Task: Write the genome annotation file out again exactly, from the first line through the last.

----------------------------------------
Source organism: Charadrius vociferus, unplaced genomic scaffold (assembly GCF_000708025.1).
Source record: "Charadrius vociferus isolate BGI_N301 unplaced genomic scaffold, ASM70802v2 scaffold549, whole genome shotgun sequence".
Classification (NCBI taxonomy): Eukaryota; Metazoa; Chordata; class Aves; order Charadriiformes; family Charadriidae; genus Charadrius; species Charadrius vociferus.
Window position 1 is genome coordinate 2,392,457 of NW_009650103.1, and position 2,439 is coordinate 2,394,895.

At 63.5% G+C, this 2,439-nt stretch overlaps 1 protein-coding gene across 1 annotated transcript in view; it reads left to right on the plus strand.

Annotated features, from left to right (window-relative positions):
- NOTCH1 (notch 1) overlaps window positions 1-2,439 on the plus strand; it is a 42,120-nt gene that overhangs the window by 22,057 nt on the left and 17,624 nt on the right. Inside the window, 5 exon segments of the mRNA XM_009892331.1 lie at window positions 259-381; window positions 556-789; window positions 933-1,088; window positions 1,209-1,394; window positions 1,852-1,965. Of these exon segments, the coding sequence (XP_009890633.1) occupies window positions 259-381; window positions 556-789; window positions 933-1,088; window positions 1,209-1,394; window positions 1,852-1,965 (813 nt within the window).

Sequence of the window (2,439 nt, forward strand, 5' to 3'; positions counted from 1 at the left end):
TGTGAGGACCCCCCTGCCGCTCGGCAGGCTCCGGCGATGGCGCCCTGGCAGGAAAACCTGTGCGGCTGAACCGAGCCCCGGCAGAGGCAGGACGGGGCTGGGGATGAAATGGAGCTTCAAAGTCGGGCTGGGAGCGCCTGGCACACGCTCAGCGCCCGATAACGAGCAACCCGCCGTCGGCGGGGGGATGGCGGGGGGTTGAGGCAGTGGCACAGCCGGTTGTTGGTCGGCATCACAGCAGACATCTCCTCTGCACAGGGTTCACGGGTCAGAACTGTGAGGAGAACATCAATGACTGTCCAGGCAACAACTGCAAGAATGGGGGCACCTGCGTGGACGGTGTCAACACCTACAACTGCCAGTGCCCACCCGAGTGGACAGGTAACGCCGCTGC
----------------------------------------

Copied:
Source organism: Charadrius vociferus, unplaced genomic scaffold (assembly GCF_000708025.1).
Source record: "Charadrius vociferus isolate BGI_N301 unplaced genomic scaffold, ASM70802v2 scaffold549, whole genome shotgun sequence".
Classification (NCBI taxonomy): Eukaryota; Metazoa; Chordata; class Aves; order Charadriiformes; family Charadriidae; genus Charadrius; species Charadrius vociferus.
Window position 1 is genome coordinate 2,392,457 of NW_009650103.1, and position 2,439 is coordinate 2,394,895.

At 63.5% G+C, this 2,439-nt stretch overlaps 1 protein-coding gene across 1 annotated transcript in view; it reads left to right on the plus strand.

Annotated features, from left to right (window-relative positions):
- NOTCH1 (notch 1) overlaps window positions 1-2,439 on the plus strand; it is a 42,120-nt gene that overhangs the window by 22,057 nt on the left and 17,624 nt on the right. Inside the window, 5 exon segments of the mRNA XM_009892331.1 lie at window positions 259-381; window positions 556-789; window positions 933-1,088; window positions 1,209-1,394; window positions 1,852-1,965. Of these exon segments, the coding sequence (XP_009890633.1) occupies window positions 259-381; window positions 556-789; window positions 933-1,088; window positions 1,209-1,394; window positions 1,852-1,965 (813 nt within the window).

Sequence of the window (2,439 nt, forward strand, 5' to 3'; positions counted from 1 at the left end):
TGTGAGGACCCCCCTGCCGCTCGGCAGGCTCCGGCGATGGCGCCCTGGCAGGAAAACCTGTGCGGCTGAACCGAGCCCCGGCAGAGGCAGGACGGGGCTGGGGATGAAATGGAGCTTCAAAGTCGGGCTGGGAGCGCCTGGCACACGCTCAGCGCCCGATAACGAGCAACCCGCCGTCGGCGGGGGGATGGCGGGGGGTTGAGGCAGTGGCACAGCCGGTTGTTGGTCGGCATCACAGCAGACATCTCCTCTGCACAGGGTTCACGGGTCAGAACTGTGAGGAGAACATCAATGACTGTCCAGGCAACAACTGCAAGAATGGGGGCACCTGCGTGGACGGTGTCAACACCTACAACTGCCAGTGCCCACCCGAGTGGACAGGTAACGCCGCTGC